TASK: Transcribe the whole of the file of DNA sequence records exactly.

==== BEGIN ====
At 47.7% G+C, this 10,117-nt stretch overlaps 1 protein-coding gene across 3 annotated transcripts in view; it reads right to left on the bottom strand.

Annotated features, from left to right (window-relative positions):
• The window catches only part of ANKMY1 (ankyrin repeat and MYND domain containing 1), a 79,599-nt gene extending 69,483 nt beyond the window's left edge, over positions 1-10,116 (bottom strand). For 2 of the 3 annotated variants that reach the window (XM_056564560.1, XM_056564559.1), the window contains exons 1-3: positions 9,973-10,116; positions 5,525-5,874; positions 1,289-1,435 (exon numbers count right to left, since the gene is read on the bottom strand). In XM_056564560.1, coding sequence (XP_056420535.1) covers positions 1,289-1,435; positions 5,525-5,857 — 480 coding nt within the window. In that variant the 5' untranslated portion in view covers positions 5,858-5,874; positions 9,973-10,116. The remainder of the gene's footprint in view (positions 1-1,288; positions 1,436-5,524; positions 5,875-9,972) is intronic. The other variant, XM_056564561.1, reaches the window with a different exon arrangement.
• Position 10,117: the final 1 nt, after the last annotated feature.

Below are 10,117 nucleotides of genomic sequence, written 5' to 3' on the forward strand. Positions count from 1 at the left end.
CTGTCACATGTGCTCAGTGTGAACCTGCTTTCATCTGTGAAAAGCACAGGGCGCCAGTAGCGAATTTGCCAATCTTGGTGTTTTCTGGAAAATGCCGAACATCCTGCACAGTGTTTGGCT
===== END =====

At 47.7% G+C, this 10,117-nt stretch overlaps 1 protein-coding gene across 3 annotated transcripts in view; it reads right to left on the bottom strand.

Annotated features, from left to right (window-relative positions):
• The window catches only part of ANKMY1 (ankyrin repeat and MYND domain containing 1), a 79,599-nt gene extending 69,483 nt beyond the window's left edge, over positions 1-10,116 (bottom strand). For 2 of the 3 annotated variants that reach the window (XM_056564560.1, XM_056564559.1), the window contains exons 1-3: positions 9,973-10,116; positions 5,525-5,874; positions 1,289-1,435 (exon numbers count right to left, since the gene is read on the bottom strand). In XM_056564560.1, coding sequence (XP_056420535.1) covers positions 1,289-1,435; positions 5,525-5,857 — 480 coding nt within the window. In that variant the 5' untranslated portion in view covers positions 5,858-5,874; positions 9,973-10,116. The remainder of the gene's footprint in view (positions 1-1,288; positions 1,436-5,524; positions 5,875-9,972) is intronic. The other variant, XM_056564561.1, reaches the window with a different exon arrangement.
• Position 10,117: the final 1 nt, after the last annotated feature.

Below are 10,117 nucleotides of genomic sequence, written 5' to 3' on the forward strand. Positions count from 1 at the left end.
CTGTCACATGTGCTCAGTGTGAACCTGCTTTCATCTGTGAAAAGCACAGGGCGCCAGTAGCGAATTTGCCAATCTTGGTGTTTTCTGGAAAATGCCGAACATCCTGCACAGTGTTTGGCT